Traditional media or mass media is much more expensive in comparison because it is looking to scream out a message to a large audience hoping some of them are in the market for what they offer. The louder the shout, the larger the expense, still with no guarantee that anyone in that audience will be looking for what they are selling. If a company shouts enough, of course the one effect is that people may gain recognition for their brand, which could lead to them using their company in the future. However, the effect is less than if you are there when the consumer is actively looking.
In addition to the repetition required for traditional media to be effective, it also is costly to shout across a larger market. On a local level, traditional media has a much greater opportunity for success with success measured as return on investment. However, once you move into national, and certainly global markets, search marketing is where a company will see the greatest opportunity to turn eyeballs and ears into qualified leads.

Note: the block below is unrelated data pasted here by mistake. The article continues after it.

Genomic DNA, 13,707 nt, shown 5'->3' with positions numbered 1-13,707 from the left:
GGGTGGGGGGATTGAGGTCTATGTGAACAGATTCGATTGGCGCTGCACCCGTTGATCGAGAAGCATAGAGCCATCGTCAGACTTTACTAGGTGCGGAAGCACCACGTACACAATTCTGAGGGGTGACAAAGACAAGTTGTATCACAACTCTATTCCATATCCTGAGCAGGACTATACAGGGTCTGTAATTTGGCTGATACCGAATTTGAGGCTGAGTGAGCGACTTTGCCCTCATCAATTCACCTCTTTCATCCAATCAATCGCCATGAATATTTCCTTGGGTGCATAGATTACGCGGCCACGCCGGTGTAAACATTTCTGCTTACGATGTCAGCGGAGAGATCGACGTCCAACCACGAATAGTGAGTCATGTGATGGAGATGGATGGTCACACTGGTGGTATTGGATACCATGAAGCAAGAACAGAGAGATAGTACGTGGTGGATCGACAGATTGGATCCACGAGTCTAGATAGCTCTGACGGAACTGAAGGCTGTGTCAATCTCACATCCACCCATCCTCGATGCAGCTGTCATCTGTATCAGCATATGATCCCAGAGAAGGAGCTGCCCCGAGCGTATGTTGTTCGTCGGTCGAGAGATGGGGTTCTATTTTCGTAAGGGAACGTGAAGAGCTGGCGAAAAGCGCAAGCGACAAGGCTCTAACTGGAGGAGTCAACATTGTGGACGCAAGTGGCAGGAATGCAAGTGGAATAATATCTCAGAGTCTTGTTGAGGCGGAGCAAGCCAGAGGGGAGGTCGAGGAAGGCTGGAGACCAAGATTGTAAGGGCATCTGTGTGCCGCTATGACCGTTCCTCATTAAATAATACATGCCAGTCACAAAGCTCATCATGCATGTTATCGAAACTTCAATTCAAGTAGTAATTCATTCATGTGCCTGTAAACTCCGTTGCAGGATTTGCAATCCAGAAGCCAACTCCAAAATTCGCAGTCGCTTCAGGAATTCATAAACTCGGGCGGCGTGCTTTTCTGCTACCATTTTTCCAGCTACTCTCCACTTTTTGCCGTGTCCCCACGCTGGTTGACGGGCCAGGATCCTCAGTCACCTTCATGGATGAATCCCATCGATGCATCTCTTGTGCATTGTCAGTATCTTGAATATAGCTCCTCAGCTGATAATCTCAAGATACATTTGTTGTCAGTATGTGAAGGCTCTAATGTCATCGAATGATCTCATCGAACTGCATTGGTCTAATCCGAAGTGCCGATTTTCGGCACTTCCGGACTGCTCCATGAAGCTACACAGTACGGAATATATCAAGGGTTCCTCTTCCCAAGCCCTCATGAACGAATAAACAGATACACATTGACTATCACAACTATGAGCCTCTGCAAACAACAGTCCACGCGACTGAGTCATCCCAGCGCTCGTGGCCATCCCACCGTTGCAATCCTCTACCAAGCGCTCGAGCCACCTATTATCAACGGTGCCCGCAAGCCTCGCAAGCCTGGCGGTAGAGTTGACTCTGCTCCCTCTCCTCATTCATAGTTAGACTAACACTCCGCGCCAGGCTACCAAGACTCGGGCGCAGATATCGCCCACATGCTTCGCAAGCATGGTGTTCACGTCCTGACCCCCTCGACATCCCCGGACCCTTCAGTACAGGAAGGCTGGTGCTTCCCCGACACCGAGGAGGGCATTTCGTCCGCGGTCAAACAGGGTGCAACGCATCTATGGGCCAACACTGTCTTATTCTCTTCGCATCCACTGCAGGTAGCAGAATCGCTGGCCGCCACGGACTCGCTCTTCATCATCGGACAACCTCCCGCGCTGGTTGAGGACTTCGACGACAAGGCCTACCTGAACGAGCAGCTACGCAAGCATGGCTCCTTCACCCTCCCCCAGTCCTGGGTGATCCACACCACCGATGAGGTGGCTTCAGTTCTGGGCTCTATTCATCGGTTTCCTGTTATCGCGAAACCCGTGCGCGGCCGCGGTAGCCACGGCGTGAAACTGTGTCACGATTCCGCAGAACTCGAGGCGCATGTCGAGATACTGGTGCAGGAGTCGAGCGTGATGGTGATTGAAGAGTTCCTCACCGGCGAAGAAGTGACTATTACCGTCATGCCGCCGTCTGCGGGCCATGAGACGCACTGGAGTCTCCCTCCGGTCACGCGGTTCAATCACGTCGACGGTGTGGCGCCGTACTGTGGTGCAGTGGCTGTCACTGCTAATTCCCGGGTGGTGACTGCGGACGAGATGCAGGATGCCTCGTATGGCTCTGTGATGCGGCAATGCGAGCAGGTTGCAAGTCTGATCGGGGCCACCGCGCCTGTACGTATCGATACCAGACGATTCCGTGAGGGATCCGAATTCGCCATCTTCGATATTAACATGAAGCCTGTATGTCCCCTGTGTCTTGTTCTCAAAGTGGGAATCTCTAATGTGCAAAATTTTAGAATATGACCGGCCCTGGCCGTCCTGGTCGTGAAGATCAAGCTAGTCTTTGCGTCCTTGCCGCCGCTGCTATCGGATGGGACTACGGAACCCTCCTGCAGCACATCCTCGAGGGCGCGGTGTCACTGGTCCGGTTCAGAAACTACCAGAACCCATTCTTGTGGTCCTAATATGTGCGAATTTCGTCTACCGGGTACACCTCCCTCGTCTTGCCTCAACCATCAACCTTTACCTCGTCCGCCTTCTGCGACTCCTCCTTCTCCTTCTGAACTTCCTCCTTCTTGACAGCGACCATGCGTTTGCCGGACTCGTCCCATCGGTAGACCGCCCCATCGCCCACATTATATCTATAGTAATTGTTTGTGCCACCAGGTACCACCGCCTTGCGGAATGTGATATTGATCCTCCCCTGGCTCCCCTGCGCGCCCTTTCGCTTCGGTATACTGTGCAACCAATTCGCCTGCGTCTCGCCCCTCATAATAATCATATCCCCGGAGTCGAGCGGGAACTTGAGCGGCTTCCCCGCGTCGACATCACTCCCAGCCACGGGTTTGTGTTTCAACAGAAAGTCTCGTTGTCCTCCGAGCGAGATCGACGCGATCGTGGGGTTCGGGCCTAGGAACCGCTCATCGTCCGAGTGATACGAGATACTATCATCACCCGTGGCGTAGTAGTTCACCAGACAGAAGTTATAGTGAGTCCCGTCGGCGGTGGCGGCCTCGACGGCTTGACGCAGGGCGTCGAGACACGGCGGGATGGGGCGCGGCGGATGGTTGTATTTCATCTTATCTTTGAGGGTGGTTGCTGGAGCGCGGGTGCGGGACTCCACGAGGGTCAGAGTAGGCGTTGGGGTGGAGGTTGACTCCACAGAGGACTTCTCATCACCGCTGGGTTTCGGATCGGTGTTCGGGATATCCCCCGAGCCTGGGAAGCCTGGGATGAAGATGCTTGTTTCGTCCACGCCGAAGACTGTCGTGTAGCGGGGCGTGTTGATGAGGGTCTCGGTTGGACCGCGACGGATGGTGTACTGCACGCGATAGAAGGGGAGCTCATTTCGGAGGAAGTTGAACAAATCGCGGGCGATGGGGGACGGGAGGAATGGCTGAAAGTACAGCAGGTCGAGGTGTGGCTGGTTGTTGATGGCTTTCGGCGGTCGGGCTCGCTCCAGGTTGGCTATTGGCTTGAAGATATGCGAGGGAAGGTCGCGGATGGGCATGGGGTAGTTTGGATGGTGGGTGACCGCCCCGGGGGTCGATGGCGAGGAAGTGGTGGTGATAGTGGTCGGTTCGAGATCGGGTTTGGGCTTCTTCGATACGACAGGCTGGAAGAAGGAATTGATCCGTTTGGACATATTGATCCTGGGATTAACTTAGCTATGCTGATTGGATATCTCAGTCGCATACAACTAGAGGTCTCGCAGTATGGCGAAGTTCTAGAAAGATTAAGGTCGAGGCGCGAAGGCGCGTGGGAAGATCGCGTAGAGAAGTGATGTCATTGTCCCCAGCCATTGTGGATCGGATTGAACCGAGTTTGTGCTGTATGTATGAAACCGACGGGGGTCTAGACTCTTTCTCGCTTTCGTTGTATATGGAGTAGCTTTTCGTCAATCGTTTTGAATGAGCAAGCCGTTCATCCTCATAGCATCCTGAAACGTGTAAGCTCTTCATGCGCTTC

As a whole, a company will see the best return on investment by allocating their marketing dollars to an SEO professional that will position their brand directly to those consumers actively in the market for their products or services.
With the advent of citizen journalism, blogging, twitters, youtubers and the overall fragmentation of news, traditional media is trying hard to find new ways or not being irrelevant. Here are 10 new uses for newspaper:
1. Deodorize food containers. Stuff a balled-up piece of newspaper into a lunch box or thermos, seal it, and let sit overnight.
2. Ripen tomatoes. Wrap them individually and leave them out at room temperature.
3. Pack delicate items. Wrap frames and figurines with several pieces of newspaper, then crumple the remaining sections to fill extra space in the box.
4. Wipe away tough streaks on glass. Use newspaper with cleaning fluid to clean mirrors and windows.
5. Preserve antique glass. Some older frames have finishes on the glass that can be damaged by cleaning solutions. Remove smudges by rubbing with newspaper dipped in a solution of one part white vinegar and one part warm water. Let air-dry.
6. Dry shoes. Place crumpled paper in them overnight.
7. Wrap gifts. Use the comics to wrap a child’s birthday gift, or try the wedding announcements for an engagement gift.